My sense of my difference, and my need to be different, also leads me to a road less traveled. Maybe in my own mind I only imagine the traditional route as less fulfilling, but this might be a component of my restless creative drive.


One thing I am slowly coming to terms with is my extremely idealized, and perhaps romantic, notion of the writer’s life. Over the years, I’ve had the opportunity to hang out with other writers I considered successful in the way I wished to be. When I say successful, I mean they’ve managed to make writing their central career preoccupation, with possibly teaching as their regular income. In some cases, they’ve managed a successful production of books so that they may not even have to teach.

A well-known Bay Area writer I met–he was a mentor to my grad school advisor—was gracious to talk to me after I mentioned our mutual acquaintance. After I also acknowledged his enviable indie cult credentials, he lamented this status. To my mind, his handful of well published titles was an admirable legacy, but he complained that publishers regularly passed him over faster than Polonium-210.

On another instance, through an acquaintance I met at a writing conference in Thailand who gave a reading at City Lights Books, I found myself at a dinner table in House of Nanking with five successful writers. I at once felt welcomed because of this acquaintance, but also quietly envious. How had I not found myself in their position when it had so long been a dream of mine? I recall the comedy as they haggled over the dinner bill–an amount I knew would have us all in at about twenty bucks a person. Initially, it amused me, and reminded me that I wasn’t in the least concerned about whether I could afford dinner or not. Yet I didn’t just have a book reviewed in The New York Times, either.

I know I should not envy these writers. One of the earliest lessons I got from persevering against all odds was to recognize that envy can be a particularly virulent emotion, the kind to induce a miserable writer’s block. I don’t know if they were worrying about a twenty dollar meal. Perhaps their haggling over the bill was really just their attempt to impress each other. Maybe I was seeing them through my own ideological lens. Some among them have had exceptional success and frankly, luck, and some are probably enmeshed in the kind of politics one is involved in as a teaching professional. One of the writers there would eventually write a best-selling children’s book that would go on to sell millions. And one of them has an established profession that might in some way inform much of his fiction. It’s rather that I notice he’s well known for his fiction, which casts a shadow over his profession.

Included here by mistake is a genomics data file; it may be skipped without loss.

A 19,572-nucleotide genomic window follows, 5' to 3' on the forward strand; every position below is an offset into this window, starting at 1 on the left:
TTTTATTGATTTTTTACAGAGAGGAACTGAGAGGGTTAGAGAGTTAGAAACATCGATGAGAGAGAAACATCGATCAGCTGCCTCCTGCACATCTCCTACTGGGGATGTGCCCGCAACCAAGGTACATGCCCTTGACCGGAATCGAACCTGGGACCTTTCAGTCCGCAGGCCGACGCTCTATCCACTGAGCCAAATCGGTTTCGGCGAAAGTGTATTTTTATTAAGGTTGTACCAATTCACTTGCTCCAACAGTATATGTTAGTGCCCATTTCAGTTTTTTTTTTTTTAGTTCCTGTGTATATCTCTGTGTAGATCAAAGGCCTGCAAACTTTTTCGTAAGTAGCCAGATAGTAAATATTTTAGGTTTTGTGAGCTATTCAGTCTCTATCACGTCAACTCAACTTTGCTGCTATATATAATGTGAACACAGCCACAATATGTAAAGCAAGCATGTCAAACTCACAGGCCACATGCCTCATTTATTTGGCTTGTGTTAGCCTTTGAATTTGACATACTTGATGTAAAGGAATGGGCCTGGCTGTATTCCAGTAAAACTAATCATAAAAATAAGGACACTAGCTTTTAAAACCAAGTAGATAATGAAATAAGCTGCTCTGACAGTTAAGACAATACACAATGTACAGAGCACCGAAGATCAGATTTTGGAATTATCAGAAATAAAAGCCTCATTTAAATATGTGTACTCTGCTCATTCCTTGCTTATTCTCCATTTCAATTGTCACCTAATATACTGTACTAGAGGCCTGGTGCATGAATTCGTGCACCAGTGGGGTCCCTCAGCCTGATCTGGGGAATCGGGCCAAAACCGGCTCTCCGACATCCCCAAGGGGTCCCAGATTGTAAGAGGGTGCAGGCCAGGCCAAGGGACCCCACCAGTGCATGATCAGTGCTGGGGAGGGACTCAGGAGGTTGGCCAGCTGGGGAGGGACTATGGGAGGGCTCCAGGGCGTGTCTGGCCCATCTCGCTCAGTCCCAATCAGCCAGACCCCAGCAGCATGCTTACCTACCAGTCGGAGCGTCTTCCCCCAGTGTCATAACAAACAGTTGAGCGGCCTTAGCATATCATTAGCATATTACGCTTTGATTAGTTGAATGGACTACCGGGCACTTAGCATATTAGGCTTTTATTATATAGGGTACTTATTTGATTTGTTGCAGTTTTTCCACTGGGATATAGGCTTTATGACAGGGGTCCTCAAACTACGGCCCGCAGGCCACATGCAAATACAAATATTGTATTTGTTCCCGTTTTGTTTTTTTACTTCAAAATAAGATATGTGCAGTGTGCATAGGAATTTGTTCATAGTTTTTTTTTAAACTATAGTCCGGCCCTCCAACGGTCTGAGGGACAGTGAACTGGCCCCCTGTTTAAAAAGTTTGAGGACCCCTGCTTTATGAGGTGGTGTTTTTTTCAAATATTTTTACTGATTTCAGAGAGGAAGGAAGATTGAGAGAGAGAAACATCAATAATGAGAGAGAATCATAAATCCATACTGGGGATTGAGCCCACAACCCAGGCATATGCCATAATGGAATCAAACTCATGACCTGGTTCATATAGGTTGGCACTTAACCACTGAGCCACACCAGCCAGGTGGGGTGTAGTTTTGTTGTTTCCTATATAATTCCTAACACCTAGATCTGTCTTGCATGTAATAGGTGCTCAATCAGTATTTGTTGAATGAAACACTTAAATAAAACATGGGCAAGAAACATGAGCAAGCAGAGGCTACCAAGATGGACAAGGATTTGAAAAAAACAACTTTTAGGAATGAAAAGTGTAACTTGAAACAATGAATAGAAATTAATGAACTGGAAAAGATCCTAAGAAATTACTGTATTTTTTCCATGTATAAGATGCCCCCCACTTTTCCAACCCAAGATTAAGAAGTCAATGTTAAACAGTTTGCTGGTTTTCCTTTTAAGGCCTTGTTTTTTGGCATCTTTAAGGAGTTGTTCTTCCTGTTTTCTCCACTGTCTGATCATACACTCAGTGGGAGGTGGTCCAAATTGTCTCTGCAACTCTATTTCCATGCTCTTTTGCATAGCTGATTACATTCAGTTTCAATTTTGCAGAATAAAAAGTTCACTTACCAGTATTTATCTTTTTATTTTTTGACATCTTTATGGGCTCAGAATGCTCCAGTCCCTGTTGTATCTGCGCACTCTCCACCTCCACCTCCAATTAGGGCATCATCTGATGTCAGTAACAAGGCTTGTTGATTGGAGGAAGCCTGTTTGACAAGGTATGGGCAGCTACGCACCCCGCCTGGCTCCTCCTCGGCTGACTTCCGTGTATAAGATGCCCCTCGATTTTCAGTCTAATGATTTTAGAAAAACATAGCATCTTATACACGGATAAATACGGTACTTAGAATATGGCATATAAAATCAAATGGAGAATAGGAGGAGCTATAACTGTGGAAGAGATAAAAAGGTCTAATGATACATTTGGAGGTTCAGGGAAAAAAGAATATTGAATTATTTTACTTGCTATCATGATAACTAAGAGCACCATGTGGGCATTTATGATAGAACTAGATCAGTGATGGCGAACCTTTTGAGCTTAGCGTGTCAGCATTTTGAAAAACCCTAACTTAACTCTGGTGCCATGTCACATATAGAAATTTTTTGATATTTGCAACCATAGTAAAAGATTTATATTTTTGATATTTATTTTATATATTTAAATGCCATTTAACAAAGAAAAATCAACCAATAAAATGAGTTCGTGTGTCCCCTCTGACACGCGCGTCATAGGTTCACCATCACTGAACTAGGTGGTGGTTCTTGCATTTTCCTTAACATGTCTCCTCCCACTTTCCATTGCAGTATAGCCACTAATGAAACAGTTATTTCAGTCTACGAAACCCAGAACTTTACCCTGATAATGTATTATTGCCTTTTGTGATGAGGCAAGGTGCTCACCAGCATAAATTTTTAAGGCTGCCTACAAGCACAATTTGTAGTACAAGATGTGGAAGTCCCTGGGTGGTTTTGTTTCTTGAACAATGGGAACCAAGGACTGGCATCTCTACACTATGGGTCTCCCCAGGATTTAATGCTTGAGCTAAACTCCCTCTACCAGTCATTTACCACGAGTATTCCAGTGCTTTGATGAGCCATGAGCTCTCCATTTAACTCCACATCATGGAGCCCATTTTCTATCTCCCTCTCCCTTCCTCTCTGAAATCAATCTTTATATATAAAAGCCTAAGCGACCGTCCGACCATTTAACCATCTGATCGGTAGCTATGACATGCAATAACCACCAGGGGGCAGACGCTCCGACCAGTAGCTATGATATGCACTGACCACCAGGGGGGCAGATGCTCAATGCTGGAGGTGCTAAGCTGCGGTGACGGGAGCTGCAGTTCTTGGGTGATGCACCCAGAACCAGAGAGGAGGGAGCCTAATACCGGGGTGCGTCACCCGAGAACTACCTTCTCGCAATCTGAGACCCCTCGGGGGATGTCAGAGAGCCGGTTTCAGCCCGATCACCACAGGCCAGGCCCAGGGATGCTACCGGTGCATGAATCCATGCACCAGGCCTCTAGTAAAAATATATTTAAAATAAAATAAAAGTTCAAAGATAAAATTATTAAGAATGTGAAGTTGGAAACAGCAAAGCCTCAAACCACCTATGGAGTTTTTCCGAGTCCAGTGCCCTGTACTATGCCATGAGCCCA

What these anecdotes have suggested to me are the possible illusions I have about the writing life. Some of those writers whom I would call successful, probably just see themselves struggling, possibly plagued by self-doubt–each in their own way–like anyone else.

Realistically, I could be published like these writers and I’m probably not going to suddenly give up work I’ve been getting paid well for. Besides, I now have larger financial constraints that require better security than I’m likely to find with writing. But this gets into the kinds of beliefs I might have, and tell myself, that have no basis in reality.

Now that I have a child, I spend even less time than I would like writing. I expect (and pray) that this will change as she gets older. I’m fortunate to have a partner who has let me continue with the work arrangement that allows me to not fully preoccupy my day with architecture. For the last ten years or so, it has in fact been a part time job. To many who do not have this arrangement, my situation might sound cushier than it actually is. However, working irregular hours as a consultant in architecture means I’m the front line for dealing with much of the day to day transitioning with our child and daycare. If I’m lucky, I might get the occasional hour to work on my writing during the day. Still, there’s never enough time to finish a novel it seems, or to take on a longer writing project. Rather, there’s never a convenient time to take such projects on. I have leaned toward shorter forms: blog posts, flash fiction. I have been working on a novel for the past five years. Just to get an hour or so in, I get up very early in the morning to start writing.

Sometimes, I long for the days when I made a heroic pass as a struggling artist. I worked part time in a café, crafting espressos and padding my pockets with soft cash from the tip jar. I used every bit of my spare time at this job either writing, or thinking about writing, developing a firm grip on my aspirations. As bohemian and ideal as this seemed, it actually put constraints on my ability to have a writing life, not to mention how it challenged my upward mobility. You can only eat so much ramen and hot sauce in the middle of winter in Chicago before reality takes a bite.

The majority of writers perhaps have to confront some trade-off when it comes to a career. Artists are the one group of which it is assumed they are not necessarily able to live off their art. Few of them are lucky enough to make income from their creations. There’s no stigma, it seems, in many other arts, when it comes to making a living in another field. Why not for writers? Since I see myself in this stigmatized category, writing feels so much like an identity for me. I can’t imagine another. I think of great writers who made successful careers and wrote in their spare time. I’m not talking here writers’ first jobs before they got a lucky break, but writers who were enmeshed in a profession other than writing: Anton Chekov, T.S. Eliot, Wallace Stevens. Who knows if they made any grudging compromise about their identity. Perhaps they were fortunate to enjoy their work, and were content to diligently pursue their writing as the art that it truly was for them.